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Up, Up, and Away: Should You Be Astral Traveling?

JK asks: "What is astral projection and can Catholics practice it?

Astral projection is a type of out-of-body experience that is based in Theosophy, a religion based on Hinduism that was founded by the infamous occultist, Madame Blavatsky. For this reason, Catholics should avoid the practice.

Theosophists, who invented the term "astral projection," posit that the astral body is one of seven bodies that we all possess - one for each of the seven planes of reality.  In astral projection, the astral body (which Blavatsky claims is the seat of feeling and desire) leaves the physical body and is able to travel independently. During the trip, it allegedly remains linked to the physical body by a very fine elastic silver cord (this has never been proven).

Out of body experiences (OBEs) are similar, and are characterized by a feeling of departing the body and observing oneself from outside the physical body. It can occur in dreams, daydreams, and in lucid dreaming (a state in which one is "awake" while dreaming). OBEs can also occur in people who are under the influence of anesthesia or while in a semi-conscious state due to some kind of trauma. They can also be drug-induced. Some people experience an OBE when they are near death, which has come to be known as a "near death experience."

During astral projection, theosophists claim the body can travel through the astral planes or astral world which is where consciousness goes after physical death. It is also a place where angels, spirits, and other immaterial beings exist, as well as souls who in the process of reincarnation. (There is no evidence that these different bodies and planes actually exist.)

The idea of traveling through these planes tickled the fancy of New Agers who believe people can train themselves to astral project or send their “light body” (aka soul) to these other planes where they can explore ancient civilizations and connect with other realms to gain spiritual insight.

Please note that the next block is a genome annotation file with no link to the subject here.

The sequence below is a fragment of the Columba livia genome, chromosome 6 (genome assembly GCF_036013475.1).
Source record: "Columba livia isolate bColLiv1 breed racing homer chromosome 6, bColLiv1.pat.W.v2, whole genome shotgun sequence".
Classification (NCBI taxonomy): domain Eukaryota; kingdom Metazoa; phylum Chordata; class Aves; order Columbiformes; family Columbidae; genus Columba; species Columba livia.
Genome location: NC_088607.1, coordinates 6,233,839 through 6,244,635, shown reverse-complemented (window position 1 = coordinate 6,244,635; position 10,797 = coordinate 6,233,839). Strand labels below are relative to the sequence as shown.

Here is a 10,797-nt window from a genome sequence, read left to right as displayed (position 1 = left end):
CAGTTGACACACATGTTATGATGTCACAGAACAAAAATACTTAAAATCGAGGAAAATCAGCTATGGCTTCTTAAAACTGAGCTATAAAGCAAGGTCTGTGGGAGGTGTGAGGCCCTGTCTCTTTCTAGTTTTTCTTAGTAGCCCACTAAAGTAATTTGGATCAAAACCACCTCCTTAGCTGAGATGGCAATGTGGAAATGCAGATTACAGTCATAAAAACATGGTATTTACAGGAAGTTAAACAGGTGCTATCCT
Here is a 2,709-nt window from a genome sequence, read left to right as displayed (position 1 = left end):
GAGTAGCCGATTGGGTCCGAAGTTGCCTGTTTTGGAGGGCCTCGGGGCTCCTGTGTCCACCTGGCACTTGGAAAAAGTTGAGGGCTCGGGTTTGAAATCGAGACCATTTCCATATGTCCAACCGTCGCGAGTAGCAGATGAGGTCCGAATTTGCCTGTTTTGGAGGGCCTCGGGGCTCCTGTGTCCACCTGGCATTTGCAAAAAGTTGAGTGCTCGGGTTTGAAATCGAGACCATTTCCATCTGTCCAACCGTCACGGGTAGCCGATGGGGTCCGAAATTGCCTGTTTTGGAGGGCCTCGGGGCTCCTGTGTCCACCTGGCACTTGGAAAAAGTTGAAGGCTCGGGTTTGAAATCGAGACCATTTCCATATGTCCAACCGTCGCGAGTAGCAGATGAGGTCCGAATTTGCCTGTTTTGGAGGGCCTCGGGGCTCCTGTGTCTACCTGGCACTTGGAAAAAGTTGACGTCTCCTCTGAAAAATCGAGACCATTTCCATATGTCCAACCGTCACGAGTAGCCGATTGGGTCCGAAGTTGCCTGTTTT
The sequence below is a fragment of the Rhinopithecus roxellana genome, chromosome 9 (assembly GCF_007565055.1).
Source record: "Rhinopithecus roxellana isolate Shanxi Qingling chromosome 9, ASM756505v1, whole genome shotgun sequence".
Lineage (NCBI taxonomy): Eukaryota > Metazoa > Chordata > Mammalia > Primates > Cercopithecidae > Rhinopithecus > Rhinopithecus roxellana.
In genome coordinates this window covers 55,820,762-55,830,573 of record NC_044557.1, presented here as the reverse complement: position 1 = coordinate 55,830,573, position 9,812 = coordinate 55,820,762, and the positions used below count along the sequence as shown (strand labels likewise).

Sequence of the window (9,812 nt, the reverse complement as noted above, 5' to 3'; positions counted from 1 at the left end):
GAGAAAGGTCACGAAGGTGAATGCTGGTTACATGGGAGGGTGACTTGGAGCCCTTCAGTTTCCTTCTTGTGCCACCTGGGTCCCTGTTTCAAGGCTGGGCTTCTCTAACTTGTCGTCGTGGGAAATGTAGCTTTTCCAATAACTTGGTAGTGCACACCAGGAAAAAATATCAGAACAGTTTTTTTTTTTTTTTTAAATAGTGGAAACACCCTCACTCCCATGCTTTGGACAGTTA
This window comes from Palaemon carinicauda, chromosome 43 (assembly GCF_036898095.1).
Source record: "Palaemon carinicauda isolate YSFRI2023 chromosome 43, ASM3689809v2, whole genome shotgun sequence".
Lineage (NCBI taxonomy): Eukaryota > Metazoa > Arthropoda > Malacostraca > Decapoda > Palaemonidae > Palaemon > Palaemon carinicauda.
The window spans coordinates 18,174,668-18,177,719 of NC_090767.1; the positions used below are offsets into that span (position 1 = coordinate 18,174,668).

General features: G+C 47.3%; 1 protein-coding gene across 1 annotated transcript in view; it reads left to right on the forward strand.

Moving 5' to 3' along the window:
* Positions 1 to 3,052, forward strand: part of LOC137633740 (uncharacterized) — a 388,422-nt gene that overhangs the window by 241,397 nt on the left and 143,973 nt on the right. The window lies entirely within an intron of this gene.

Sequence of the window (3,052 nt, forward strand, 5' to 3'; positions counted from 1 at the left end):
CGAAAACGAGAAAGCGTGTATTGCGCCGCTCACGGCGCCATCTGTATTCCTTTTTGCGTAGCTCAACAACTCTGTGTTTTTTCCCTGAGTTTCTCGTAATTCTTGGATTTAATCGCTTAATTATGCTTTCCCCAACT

New Agers aren’t the only people who believe in astral projection. It has also been a part of many cultures around the globe, from Inuit, Amazonian and Japanese cultures to ancient Hindu and Chinese writings. Ancient Egyptians believed the soul could hover outside the body and the Chinese mythological figure named Xiangzi was reportedly seen in a banquet room at the same time that he was seen sleeping on the ground and “snoring like thunder” in another room. Officials claimed that Xiangzi left the banquet room just as the sleeping Xiangzi woke up and both merged into one.

Some have gone so far as to suggested that St. Paul was astral projecting when he visited the third heaven; however, this is not borne out by the saint himself who claims he doesn’t know if he was in his body or out. In 2 Cor 12:2, he says "I know a person in Christ who fourteen years ago was caught up to the third heaven - whether in the body or out of the body I do not know."

But even if he was out of the body, Paul's experience differs from those who seek astral travel because his experience was at God's initiation and was not deliberately sought by himself. This is very different from those who are seeking out the experience in order to "tap into a sea of infinite wisdom” which is just another form of Gnosticism.

Scientists have had much to stay about the plausibility of astral projection. Of particular interest is the work of Dr. Susan Blackmore, psychologist, lecturer and writer researching consciousness, memes, and anomalous experiences, and a Visiting Professor at the University of Plymouth, UK. She had her own out-of-body experience in college after taking part in Ouija board group/séance and then smoking hashish.

In an interview with Oprah Daily, Blackmore says: "The bottom line is that I think we now have the outlines of a complete neuroscientific explanation of what out-of-body experiences are. That doesn’t mean we know every detail, but we have the outline. It is quite unnecessary, and indeed totally unhelpful, to talk in terms of astral projection, because that is an ancient theory that simply doesn’t fit the facts now."

According to Dr. Blackmore, at the turn of the century a Swiss neurosurgeon named Olaf Blanke discovered a spot near the right temporo-parietal junction which, when stimulated, gave a patient sensations of sinking or falling, as well as bodily distortions. With stronger stimulation, the patient had feelings of floating near the ceiling.

“If the body schema is disrupted by electrical stimulation it would fail to track properly what the body is doing and so might drift from the body’s actual location,” thus creating the sensation of being separate from the body or “outside of oneself."

There is no scientific consensus on how to induce an out-of-body experience, as the vast majority of people who experience them do so involuntarily, and accounts of them are based on anecdotal evidence.

Because of its basis in a non-Christian understanding of the supernatural realm, and its goal being to acquire secret knowledge from other planes of existence, the practice of astral projection should be avoided by Catholics.

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